Wednesday, March 31, 2010


My Buddha baby turns four today.
It hardly seems possible that we have survived four years of this parenting relationship with as few scars as we have.
In the last year, I have watched as my Boo baby has grown from toddler to preschooler. He has started school, made friends, and grown by leaps and bounds. It is amazing to watch how he has changed in just one short year. Gone are the chubby baby cheeks and fat little hands, replaced by slim cheeks and sure hands.
Boo now is the family clown, dancing and looking for attention for his wild antics. And he is Punk's protector, a knight in footie jammies ready to defend his sister against all foes.
And the evil little imp has thrown me over for The Man.
"I like sharks. Do you like sharks, Daddy?"
"I love mustard, just like you, right, Daddy?"
"I have green eyes like daddy."
"Daddy, I love you whole bunch."
"Mommy, I love you a little bit."

I ask for a hug and he runs.
And forget about any kisses.
He comes to sit on my lap, just to pass gas and giggle.
And he's only really interested in me when there is food involved.
The Man loves it. A child who prefers him! Finally!
But I am plotting this birthday to reclaim my child.
Boo wants a shark party for his birthday (damn The Man!) so we have having a shark party to end all shark parties.
For which, knowing my son, he will thank his father and ignore me.
My little boy is growing up. And, even though he loves his father best of all, I am honored to share this journey with him.
Happy birthday, Boo baby. I love you like crazycakes.

Wednesday, March 24, 2010

Oh whiner, where art thou?

Oh yeah! Right there in my almost four year old son.
Boo has become a consummate whiner.
He can't speak normally any longer. Everything is said in whines.
"He's touching me."
"She took my toy."
"I'm hungry." (Said thirty seconds after his feet hit the floor in the morning and always said before he thinks of good morning.)
"I don't like ice cream."
"You are the best mommy in the world for not strangling me as a whine about eight hundred inconsequential things just to drive you batty."

Okay, so he hasn't whined the last one. Yet.
Boo is whiney weiner.
And I'm tired of it.
He used to be a wonderful communicator. sweet, articulate, and non whiney.
Listening to him used to not make my ears bleed and my eyes glaze over.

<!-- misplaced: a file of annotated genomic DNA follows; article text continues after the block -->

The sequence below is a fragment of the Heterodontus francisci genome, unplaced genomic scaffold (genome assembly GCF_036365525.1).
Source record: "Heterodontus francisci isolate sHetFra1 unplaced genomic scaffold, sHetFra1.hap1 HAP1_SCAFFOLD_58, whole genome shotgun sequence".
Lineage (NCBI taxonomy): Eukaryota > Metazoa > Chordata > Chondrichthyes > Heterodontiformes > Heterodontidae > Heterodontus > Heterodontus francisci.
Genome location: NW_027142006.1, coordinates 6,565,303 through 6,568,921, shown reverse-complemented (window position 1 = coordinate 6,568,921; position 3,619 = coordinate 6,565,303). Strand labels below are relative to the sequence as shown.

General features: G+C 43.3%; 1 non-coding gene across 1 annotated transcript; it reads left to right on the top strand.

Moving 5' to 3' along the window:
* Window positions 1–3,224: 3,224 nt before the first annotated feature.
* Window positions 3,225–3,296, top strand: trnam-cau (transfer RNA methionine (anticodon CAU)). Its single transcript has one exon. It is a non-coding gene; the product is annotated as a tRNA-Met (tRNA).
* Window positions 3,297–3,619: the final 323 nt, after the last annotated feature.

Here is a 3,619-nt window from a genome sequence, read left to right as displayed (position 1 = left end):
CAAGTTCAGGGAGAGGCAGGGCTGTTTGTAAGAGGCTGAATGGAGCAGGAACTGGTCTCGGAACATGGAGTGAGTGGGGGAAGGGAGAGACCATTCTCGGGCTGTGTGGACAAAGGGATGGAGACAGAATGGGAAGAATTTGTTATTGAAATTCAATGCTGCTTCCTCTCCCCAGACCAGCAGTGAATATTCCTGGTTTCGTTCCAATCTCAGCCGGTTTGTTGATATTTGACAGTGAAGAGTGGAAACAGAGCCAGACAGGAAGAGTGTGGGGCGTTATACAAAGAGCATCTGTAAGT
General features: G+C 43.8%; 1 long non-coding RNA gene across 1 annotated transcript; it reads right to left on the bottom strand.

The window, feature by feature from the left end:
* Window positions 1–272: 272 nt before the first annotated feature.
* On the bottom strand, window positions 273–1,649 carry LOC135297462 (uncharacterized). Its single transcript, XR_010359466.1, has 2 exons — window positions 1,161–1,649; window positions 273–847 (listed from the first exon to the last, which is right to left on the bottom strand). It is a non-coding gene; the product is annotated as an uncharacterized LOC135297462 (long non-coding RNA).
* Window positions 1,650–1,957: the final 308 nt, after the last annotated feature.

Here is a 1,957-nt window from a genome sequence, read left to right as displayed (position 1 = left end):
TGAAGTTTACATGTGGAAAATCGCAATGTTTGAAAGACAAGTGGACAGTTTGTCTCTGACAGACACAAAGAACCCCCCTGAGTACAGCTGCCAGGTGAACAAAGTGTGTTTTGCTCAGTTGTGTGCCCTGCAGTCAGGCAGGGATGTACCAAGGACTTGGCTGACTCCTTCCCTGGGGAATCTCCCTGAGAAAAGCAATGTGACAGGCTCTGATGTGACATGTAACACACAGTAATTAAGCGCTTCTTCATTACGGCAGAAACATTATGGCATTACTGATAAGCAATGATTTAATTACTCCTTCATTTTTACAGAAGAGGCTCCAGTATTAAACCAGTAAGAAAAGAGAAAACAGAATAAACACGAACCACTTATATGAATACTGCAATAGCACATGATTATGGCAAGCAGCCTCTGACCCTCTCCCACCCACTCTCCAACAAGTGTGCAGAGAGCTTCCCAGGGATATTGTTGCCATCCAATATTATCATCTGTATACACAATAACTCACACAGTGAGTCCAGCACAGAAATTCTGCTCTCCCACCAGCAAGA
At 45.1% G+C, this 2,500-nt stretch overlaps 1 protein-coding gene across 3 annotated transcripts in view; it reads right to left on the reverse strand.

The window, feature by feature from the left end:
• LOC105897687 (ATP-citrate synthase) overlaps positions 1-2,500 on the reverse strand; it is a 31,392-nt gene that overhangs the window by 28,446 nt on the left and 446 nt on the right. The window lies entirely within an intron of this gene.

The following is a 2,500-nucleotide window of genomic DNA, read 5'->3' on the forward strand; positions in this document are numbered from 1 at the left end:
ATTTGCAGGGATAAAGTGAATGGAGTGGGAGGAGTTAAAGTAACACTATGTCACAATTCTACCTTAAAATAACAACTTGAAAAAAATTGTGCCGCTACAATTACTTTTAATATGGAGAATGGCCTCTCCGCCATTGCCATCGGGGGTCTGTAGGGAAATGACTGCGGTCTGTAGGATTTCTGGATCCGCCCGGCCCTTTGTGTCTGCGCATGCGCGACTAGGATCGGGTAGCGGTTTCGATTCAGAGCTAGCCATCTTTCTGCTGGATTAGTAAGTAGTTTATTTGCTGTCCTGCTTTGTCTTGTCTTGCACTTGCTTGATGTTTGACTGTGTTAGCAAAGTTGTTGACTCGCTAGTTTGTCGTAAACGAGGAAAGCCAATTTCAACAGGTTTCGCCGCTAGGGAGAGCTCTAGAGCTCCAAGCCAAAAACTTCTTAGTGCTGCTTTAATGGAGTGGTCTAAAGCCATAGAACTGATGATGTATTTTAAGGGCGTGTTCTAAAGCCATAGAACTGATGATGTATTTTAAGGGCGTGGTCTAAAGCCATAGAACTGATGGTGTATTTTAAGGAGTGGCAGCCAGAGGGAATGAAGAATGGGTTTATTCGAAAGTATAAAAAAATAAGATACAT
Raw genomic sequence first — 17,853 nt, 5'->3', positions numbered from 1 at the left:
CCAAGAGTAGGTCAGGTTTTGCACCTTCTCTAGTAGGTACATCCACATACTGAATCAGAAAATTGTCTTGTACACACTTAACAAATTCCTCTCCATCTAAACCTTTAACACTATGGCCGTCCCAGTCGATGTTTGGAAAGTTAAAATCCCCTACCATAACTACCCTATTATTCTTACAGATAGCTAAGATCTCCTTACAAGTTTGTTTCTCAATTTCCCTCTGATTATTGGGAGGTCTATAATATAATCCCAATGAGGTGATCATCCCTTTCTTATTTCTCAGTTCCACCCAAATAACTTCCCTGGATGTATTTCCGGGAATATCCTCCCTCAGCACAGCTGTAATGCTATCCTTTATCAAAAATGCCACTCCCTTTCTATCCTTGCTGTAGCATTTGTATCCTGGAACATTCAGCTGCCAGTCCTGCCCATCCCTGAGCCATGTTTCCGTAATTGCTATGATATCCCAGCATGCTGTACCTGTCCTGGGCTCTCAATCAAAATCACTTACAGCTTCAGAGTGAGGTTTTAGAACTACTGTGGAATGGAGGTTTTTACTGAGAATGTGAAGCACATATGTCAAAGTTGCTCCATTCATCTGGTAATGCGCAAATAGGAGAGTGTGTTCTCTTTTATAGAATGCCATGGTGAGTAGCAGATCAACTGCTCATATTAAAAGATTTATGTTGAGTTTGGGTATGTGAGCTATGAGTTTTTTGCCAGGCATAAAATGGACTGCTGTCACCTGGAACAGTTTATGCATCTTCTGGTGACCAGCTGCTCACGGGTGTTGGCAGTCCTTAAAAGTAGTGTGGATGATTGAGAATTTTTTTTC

Now I run from room to room to avoid him.
I do extra laundry to avoid listening to him.
I wait until he's asleep to initiate conversations.
Right now, I can't stand to listen to my whiney, temper tantrum throwing himself down on the floor/ground/road middle child.
And it's sad, because I love my child.
Most days.
When he's not talking to me in that voice.
On those days, all bets are off, and I've placed him at the corner with a sign saying, "Free to a good, deaf home."
So far the deaf are smarter than I am. Even without being able to hear him, they know a whiney weiner when they see one.
Whyyyyyyyyy meeeeeeeeeeeee?

Friday, March 19, 2010


The Man caused my hear to stop this weak.
And not in the good "oh my Gods great sex" kind of way.
Instead, he made my heart stop in the "my husband is in an ambulance on the way to the hospital because he's having chest pains" kind of way.
After five days of terror and close proximity to my mate (whom I haven't spent that much time with in years and hope never to do again.) we learned its just his body's screwed up way of not handling stress.
Never let it be said The Man does anything the easy way.
But as I drove to the hospital, I had one of those moments.
I couldn't move beyond the fear that he was going to leave me.
And he was leaving me alone with our heathens.
Who I would have to tell that their daddy had bailed on us and high tailed it to the stars.
And whom I would raise alone.
Because no one would ever look twice at a widow with three children and jiggly thighs and stretch marks longer than the Nile River.